At least for the purposes of surveillance and control, the possibility of being politically awakened by higher education is alive and well.
For some years now, a university education has been conceived by UK governments as a universal good. At least in their rhetoric, politicians from the left and the right promote higher education as something that should be available to all those who have the aptitude to thrive in it. But what do students actually get from this experience, and what’s on offer aside from the obvious degree scroll and the family photo? Does the “transformational experience of going to university” still exist, as one British politician recently described it?
One response to this question highlights the empowerment and inspiration that can be generated when young adults congregate together, acquire new ideas and knowledge, and envision new ways of living their lives. This narrative evokes the student protests of the 1960s and the campus-based political activism that followed in its wake, imagining universities as places of personal and political awakening.
A second interpretation focuses on economic benefits: higher education equips students with social and cultural capital, i.e. contacts, knowledge and skills that enable them to pursue more rewarding and lucrative careers. In a recent opinion piece in The Guardian, UK Minister of Universities and Science Jo Johnson was keen to stress the role of universities as “engines of social mobility.”
In this line of argument, higher education should be made accessible to a wide constituency because this is the means by which those from ‘less privileged’ backgrounds ‘get on.’ Universities are agencies for tackling inequality because they accord merit based on academic ability rather than social background.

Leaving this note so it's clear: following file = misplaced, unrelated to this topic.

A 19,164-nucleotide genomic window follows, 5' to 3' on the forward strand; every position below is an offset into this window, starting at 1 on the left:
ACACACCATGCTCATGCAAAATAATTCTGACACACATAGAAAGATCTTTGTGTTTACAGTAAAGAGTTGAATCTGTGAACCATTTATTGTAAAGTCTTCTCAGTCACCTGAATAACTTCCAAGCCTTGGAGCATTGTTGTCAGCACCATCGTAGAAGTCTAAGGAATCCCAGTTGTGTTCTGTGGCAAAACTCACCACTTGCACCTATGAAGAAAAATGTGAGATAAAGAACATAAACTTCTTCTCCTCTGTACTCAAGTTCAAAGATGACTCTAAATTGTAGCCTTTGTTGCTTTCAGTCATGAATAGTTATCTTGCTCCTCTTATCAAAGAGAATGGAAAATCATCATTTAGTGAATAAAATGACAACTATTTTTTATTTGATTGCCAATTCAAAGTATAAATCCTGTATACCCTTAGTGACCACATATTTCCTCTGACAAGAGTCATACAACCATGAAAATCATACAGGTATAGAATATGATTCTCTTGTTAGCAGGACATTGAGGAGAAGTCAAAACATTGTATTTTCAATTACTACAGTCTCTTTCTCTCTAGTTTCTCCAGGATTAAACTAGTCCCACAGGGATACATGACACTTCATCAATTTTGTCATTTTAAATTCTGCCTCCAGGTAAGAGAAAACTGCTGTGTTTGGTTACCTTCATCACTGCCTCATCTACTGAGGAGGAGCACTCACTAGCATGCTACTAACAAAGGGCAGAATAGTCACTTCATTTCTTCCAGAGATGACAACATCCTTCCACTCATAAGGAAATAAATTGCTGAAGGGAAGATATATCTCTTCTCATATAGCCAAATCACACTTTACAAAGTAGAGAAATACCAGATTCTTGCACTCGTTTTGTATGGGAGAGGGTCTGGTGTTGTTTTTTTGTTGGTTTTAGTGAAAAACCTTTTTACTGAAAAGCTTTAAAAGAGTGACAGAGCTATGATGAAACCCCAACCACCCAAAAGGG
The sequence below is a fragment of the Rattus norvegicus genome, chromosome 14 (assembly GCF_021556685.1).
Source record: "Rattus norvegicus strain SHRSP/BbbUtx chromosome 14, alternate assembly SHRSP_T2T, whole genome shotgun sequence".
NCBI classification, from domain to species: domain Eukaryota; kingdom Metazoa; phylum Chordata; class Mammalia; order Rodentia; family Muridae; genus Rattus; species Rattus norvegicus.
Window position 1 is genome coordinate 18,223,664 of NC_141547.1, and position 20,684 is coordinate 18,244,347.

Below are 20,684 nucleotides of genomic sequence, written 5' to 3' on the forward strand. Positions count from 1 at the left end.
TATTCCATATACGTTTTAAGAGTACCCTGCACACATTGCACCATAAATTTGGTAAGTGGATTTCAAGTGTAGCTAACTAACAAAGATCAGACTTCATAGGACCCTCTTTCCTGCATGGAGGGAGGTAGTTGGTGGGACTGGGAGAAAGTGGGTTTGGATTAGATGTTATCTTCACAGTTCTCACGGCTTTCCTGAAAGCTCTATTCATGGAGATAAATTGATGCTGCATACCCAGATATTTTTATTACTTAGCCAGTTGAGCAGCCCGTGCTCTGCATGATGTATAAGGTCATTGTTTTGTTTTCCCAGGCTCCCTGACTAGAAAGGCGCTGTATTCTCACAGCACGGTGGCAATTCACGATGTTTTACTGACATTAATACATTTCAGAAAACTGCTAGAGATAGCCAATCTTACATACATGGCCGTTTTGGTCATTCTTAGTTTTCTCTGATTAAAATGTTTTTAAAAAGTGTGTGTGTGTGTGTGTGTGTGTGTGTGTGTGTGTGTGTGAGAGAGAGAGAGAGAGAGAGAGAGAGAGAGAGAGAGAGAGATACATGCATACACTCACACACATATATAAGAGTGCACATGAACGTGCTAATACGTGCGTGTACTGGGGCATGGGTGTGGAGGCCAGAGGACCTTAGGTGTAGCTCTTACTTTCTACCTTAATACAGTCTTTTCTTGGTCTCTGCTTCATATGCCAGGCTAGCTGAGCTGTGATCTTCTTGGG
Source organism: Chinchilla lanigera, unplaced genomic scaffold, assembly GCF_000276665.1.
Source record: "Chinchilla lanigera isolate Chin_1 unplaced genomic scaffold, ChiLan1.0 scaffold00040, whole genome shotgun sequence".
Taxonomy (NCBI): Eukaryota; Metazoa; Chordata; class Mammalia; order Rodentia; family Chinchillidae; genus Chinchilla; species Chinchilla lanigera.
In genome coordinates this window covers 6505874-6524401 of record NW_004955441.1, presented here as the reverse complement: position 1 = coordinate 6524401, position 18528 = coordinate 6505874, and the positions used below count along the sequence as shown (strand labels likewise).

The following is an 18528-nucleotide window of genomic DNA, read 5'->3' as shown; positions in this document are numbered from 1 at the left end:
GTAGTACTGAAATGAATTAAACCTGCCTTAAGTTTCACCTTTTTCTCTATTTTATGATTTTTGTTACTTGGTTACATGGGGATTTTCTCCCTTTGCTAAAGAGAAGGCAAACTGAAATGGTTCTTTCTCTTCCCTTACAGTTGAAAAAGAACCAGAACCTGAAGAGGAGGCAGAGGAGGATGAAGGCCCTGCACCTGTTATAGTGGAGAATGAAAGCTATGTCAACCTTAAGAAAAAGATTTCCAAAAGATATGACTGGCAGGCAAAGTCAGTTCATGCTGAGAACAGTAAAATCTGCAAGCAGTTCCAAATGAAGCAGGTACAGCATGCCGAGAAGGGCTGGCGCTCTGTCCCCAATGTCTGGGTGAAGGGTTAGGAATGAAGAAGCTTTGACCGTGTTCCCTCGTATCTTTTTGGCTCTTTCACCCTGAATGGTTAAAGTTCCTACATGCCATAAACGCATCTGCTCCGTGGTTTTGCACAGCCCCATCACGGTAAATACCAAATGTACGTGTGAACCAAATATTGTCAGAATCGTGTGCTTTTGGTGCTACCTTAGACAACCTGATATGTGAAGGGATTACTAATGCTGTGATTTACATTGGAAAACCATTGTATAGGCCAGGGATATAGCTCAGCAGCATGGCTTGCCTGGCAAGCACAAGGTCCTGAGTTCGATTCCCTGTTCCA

Both of these understandings of the university’s transformative potential are myths, not in the sense of being necessarily untrue, but because they constitute enduring narratives by which we make sense of the world. They are stories that are told to illustrate why going to university is good; narratives of discovery, empowerment and promise that are romanticised by those who find meaning in them for their own lives; and loudly proclaimed by those in the business of promoting higher education.
Nevertheless, one of the most striking developments of recent decades has seen the first of these myths almost entirely eclipsed by the second story around jobs and social mobility. This echoes a broader tendency for higher education to be subjected to utilitarian evaluations that call on both individuals and academic disciplines to justify their existence by their ‘usefulness.’
While ‘usefulness’ can be defined in a variety of ways, in practice the dominant narrative emphasizes economic productivity. In this narrative universities achieve a valuable transformation in the lives of individuals when they produce employable graduates who are ready to contribute to the global economy. In the now ubiquitous league tables that rank universities, an increasingly salient metric is the starting salary of a typical graduate. Success, it seems, it not simply assessed in relation to employment but also in terms of wealth.
That being said, the appeal to utility has not entirely eclipsed deeper notions of the university experience, and concerns about the identity-transforming capacity of higher education have re-emerged in recent years, this time around religion, and especially the supposed threat from radical Islam. Do universities provide a prime site for nurturing religious radicals, just as they did for political radicals during the 1960s?
A few years ago, a series of incidents occurred on UK campuses that highlighted tensions between evangelical Christian students and university authorities. In 2012, the University of Bristol’s Christian Union provoked controversy by barring the inclusion of women speakers at some of their events, reflecting an interpretation of the Bible that privileges male ‘headship.’ While apparently resolved, these incidents drew attention to the challenges that face universities when seeking to maintain both freedom of expression and a strong opposition to discrimination and intolerance.
The university campus is often lauded as a site for both these things, yet this is a difficult balance to strike, especially when conservative religious perspectives on gender, sexuality and inter-religious relations run counter to the equality norms embedded in western culture and enshrined in British law.
Wariness towards on-campus religion was heightened when radical Islam became an object of public concern. As far back as 2009, isolated acts of terrorism had been associated with individual Muslims connected to UK universities. This in turn led to closer scrutiny of external religious speakers invited onto campuses, often by student-run Islamic Societies.